Cyberbullying a growing concern among students

Despite ongoing efforts to create awareness and combat cyberbullying, some students in Thimphu continue to experience cyberbullying. According to school principals and counsellors, the most common cyberbullying includes defaming students on social media anonymously. School authorities said cyberbullying is becoming a growing concern in the digital world.  

A few principals in Thimphu said although the schools create awareness, cyberbullying persists in schools.

‘‘So, over the years, I think a lot of things have been done, yet there are still cases that crop up. As a result, it is powerful to say that Changzamtog School is not free from cyberbullying,” said Sonam Phuntsho, the principal of Changzamtog Middle Secondary School.

‘‘I feel that at present the parents, guardians, and community at large are not aware of the things happening behind the scenes especially, cyberbullying and the various forms of abuse and harassment that are happening using social media. Children of this day are digital natives whereas people like us are digital immigrants,” said Sonam, the principal of Loselling Middle Secondary School.

According to some schools, creating a fake account or a confession page on Facebook has become a means to defame and cyberbully other students.

Yangchen Lhamo, who is working as a counsellor for Changzamtog Middle Secondary School said, when students encounter such a problem, some students do come forward, but some do not.

She said they are creating awareness and encouraging students to seek support from counsellors, teachers, and parents.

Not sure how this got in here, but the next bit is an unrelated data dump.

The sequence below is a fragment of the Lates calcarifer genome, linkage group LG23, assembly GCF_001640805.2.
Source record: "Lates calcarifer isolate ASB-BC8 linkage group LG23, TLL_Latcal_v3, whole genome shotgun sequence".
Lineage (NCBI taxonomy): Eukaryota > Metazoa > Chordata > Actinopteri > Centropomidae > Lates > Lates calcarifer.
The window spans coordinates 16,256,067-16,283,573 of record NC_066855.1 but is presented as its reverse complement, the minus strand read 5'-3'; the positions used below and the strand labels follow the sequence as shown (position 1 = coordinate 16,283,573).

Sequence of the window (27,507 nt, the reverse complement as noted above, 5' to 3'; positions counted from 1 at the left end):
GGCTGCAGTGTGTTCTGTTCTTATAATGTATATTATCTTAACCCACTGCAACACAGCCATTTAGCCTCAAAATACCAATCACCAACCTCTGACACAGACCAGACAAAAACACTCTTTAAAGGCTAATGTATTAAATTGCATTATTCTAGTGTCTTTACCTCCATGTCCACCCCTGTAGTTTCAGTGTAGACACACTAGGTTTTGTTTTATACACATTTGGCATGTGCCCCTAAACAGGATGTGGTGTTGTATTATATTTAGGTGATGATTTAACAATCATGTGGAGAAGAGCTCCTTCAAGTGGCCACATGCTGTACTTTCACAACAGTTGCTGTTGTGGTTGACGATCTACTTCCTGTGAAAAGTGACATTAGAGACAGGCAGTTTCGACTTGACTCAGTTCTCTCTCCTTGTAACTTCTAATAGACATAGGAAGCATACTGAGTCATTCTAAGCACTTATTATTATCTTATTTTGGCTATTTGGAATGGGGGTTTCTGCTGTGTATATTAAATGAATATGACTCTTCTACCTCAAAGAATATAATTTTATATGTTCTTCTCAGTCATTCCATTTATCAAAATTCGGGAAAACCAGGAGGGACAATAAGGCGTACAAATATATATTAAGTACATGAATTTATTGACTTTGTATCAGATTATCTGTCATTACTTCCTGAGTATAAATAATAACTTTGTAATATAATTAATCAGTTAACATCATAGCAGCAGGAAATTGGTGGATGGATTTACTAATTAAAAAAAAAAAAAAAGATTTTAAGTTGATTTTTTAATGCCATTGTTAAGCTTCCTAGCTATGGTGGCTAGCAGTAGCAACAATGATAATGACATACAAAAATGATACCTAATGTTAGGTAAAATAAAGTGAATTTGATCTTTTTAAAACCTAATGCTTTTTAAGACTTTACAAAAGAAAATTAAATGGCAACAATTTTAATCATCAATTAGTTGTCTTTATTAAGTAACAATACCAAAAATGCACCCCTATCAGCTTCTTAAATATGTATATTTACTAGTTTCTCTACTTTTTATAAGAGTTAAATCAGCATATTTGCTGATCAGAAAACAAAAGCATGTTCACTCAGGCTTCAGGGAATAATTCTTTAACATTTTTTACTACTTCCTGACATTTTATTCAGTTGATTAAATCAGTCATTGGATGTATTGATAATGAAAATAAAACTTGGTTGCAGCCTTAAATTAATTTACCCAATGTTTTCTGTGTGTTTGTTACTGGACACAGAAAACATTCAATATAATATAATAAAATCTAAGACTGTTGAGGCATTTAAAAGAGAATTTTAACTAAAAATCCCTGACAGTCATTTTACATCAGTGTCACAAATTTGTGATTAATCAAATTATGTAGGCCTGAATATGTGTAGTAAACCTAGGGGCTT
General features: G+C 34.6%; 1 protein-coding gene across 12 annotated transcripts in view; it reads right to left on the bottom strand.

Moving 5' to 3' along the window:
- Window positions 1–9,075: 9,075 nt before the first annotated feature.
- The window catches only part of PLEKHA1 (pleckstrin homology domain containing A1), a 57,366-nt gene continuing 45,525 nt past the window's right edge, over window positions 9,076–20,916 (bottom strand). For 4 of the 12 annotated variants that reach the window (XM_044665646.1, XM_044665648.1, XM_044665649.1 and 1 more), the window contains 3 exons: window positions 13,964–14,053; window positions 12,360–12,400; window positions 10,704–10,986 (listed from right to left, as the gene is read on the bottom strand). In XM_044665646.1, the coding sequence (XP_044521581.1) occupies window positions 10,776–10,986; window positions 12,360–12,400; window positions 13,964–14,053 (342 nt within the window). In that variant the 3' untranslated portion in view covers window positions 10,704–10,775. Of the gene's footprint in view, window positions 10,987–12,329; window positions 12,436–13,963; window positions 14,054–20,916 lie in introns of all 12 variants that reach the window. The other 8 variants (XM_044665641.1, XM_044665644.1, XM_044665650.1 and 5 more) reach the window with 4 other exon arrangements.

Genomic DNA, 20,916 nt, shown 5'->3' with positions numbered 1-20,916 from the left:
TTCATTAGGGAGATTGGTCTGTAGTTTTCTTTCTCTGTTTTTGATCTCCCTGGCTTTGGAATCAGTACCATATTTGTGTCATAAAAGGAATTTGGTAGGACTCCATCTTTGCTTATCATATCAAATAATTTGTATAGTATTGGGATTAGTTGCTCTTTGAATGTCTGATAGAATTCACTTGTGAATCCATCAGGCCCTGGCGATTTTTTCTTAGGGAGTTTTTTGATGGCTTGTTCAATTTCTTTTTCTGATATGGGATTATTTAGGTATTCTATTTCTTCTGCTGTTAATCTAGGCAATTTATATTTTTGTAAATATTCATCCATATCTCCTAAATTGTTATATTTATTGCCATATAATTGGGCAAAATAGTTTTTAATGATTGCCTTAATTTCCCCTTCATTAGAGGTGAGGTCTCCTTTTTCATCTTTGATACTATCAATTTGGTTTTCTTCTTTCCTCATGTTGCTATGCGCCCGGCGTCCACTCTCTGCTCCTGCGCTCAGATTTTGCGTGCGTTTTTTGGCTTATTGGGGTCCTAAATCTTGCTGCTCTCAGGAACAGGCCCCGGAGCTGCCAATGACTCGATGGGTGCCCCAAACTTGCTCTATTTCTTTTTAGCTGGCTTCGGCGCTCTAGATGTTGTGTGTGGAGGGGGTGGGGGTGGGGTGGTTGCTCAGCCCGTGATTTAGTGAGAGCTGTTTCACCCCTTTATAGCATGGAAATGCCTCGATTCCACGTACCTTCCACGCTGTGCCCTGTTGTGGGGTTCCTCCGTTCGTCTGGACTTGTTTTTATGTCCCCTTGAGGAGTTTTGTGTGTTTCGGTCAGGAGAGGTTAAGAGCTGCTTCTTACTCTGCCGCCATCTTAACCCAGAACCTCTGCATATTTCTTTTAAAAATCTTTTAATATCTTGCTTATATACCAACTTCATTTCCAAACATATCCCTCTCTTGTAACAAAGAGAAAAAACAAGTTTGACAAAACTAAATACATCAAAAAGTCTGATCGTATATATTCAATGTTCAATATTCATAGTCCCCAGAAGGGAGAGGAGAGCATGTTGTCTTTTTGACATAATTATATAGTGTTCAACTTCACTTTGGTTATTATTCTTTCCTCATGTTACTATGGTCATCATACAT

‘‘Regarding the students opening up to the counsellors, I think some of them are really opening up to the counsellors. They come and seek support whenever they face cyberbullying. But we also have children that experience cyberbullying, but they are not really opening up to us.”

Like Yangchen Lhamo, teachers and principals also added that parents must monitor their children’s behaviour and use of social media at home.

However, teachers and principals said, most of the parents lack media literacy skills.

‘‘I think the children who are studying this curriculum are pretty aware of media literacy and how to consume media. But having said that, we do have a bigger percentage of the nation who are still unaware of the impact of media literacy. And maybe I can just say that we are just taking baby steps toward this media literacy concept right now,” said Kusum Latha Sharma, a teacher at Yangchenphug Higher Secondary School.

“If a child is given a smartphone, he or she can use different forms of apps from the smartphone. They can use the particular gadget not only for text messages or coding, they can use it for various purposes. So, that is why like I feel that parents of these days are not really tech-savvy,” said Sonam, the principal of Loselling Middle Secondary School.

According to research by the Bhutan Media Foundation, social media usage among children and young adults is a major issue of concern.

The research says that 66 per cent of parents believe that their children use social media at the expense of other good and healthy activities. But only around a third of parents regularly monitor their children’s social media use.

Meanwhile, the police recorded 22 harassment cases in the last five years. The harassment was done online.

It calls for collective efforts from schools, parents, and the community to protect children in this digital age.

Sonam Yuden

Edited by Tshering Zam


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